Because we have gone on trying…

So there we have the telltale note of Catholic realism, thanks to which we are most solemnly enjoined not to despair. Not ever. There can be no percentage in despair.

All this, I tell you, was awakened in me by Nock’s query. And it was not just the cultural question he raised that drew me, i.e., whether the inheritance of the Christian West will survive the coming barbarism. Given so many alarming signs of an ascendant barbarism already in place, it is hard to be other than deeply pessimistic about our prospects.

One would have to be willfully obtuse not to see the spreading evidence of disintegration. It is everywhere, reaching even into the life of the Church. But, then, we were never promised success in this world, still less triumph on this side of the grave. We were only told that we should remain faithful and steadfast to the end, annealed in the hope we were given in Baptism.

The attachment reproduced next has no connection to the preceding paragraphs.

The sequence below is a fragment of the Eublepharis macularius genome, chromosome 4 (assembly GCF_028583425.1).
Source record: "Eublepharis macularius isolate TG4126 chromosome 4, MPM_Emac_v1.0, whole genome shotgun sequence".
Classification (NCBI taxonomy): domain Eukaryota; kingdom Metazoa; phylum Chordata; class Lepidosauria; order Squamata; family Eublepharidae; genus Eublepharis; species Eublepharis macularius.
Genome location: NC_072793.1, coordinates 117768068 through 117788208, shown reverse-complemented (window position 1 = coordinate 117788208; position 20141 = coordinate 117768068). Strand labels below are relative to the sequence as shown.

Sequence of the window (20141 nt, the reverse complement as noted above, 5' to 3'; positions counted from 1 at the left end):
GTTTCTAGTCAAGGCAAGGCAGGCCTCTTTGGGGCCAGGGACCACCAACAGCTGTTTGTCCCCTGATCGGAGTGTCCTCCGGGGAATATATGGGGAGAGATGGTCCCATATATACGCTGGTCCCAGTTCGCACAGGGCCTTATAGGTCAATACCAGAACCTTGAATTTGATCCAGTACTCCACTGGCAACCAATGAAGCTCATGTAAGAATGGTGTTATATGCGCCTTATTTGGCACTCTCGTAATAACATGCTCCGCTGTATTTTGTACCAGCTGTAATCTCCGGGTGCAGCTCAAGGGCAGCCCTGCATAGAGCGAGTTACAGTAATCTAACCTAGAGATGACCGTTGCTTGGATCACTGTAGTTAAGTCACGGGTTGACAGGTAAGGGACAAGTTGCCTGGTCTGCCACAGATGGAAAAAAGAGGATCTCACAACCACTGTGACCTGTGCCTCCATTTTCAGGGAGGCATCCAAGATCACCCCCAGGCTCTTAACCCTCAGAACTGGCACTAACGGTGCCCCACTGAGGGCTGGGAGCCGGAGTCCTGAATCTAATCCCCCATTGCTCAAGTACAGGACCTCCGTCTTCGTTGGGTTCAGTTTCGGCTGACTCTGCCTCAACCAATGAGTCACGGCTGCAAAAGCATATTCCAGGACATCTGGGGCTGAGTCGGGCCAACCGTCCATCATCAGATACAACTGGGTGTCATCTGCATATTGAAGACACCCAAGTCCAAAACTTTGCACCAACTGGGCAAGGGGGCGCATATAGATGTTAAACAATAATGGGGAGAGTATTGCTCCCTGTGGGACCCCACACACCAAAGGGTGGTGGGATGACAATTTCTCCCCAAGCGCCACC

So, I’m not really bothered about whether or not the Great Books will survive. The Arnoldian ideal of getting students to immerse themselves in “the best that has been thought and said”—a bedrock principle, by the way, of the Honors Program at the University where I teach—does not engage my energies as much as it once did. Will literature still be around after the agents of Woke ideology have finished with us? I mean, having pretty much deconstructed the Canon, dismantled the Republic, what’s left for them to destroy? The faith of Jesus Christ? I don’t think so. 

One mustn’t get too smug about these things. And yet we have been assured by no less an authority than God’s own Son that the Gates of Hell will not prevail against us. In the meantime, I continue to teach my students, telling them all about T.S. Eliot, among other luminaries of the Christian West.